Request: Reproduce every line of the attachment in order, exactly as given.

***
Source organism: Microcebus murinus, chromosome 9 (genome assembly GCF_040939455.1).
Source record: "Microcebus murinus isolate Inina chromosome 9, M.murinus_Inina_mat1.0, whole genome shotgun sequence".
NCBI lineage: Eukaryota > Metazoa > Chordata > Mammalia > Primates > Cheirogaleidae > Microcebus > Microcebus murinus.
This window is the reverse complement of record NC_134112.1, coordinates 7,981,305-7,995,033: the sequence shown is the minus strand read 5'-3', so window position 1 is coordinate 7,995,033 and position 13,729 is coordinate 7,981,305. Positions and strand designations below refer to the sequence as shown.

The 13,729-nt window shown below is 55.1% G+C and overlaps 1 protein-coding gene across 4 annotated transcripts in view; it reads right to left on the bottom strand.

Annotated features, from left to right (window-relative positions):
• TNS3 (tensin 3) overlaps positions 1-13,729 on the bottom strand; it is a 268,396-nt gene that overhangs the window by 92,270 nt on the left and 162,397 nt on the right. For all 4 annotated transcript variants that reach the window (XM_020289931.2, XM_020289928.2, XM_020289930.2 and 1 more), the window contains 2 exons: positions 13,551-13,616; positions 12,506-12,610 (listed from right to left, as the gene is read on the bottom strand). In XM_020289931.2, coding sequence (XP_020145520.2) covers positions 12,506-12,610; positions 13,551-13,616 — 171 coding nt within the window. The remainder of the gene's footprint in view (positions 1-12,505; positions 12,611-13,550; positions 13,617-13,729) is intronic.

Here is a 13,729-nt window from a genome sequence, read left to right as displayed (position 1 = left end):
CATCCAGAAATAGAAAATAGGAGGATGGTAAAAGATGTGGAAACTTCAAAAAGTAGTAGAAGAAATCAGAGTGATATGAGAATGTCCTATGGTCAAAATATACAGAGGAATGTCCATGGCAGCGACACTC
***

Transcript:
Source organism: Microcebus murinus, chromosome 9 (genome assembly GCF_040939455.1).
Source record: "Microcebus murinus isolate Inina chromosome 9, M.murinus_Inina_mat1.0, whole genome shotgun sequence".
NCBI lineage: Eukaryota > Metazoa > Chordata > Mammalia > Primates > Cheirogaleidae > Microcebus > Microcebus murinus.
This window is the reverse complement of record NC_134112.1, coordinates 7,981,305-7,995,033: the sequence shown is the minus strand read 5'-3', so window position 1 is coordinate 7,995,033 and position 13,729 is coordinate 7,981,305. Positions and strand designations below refer to the sequence as shown.

The 13,729-nt window shown below is 55.1% G+C and overlaps 1 protein-coding gene across 4 annotated transcripts in view; it reads right to left on the bottom strand.

Annotated features, from left to right (window-relative positions):
• TNS3 (tensin 3) overlaps positions 1-13,729 on the bottom strand; it is a 268,396-nt gene that overhangs the window by 92,270 nt on the left and 162,397 nt on the right. For all 4 annotated transcript variants that reach the window (XM_020289931.2, XM_020289928.2, XM_020289930.2 and 1 more), the window contains 2 exons: positions 13,551-13,616; positions 12,506-12,610 (listed from right to left, as the gene is read on the bottom strand). In XM_020289931.2, coding sequence (XP_020145520.2) covers positions 12,506-12,610; positions 13,551-13,616 — 171 coding nt within the window. The remainder of the gene's footprint in view (positions 1-12,505; positions 12,611-13,550; positions 13,617-13,729) is intronic.

Here is a 13,729-nt window from a genome sequence, read left to right as displayed (position 1 = left end):
CATCCAGAAATAGAAAATAGGAGGATGGTAAAAGATGTGGAAACTTCAAAAAGTAGTAGAAGAAATCAGAGTGATATGAGAATGTCCTATGGTCAAAATATACAGAGGAATGTCCATGGCAGCGACACTC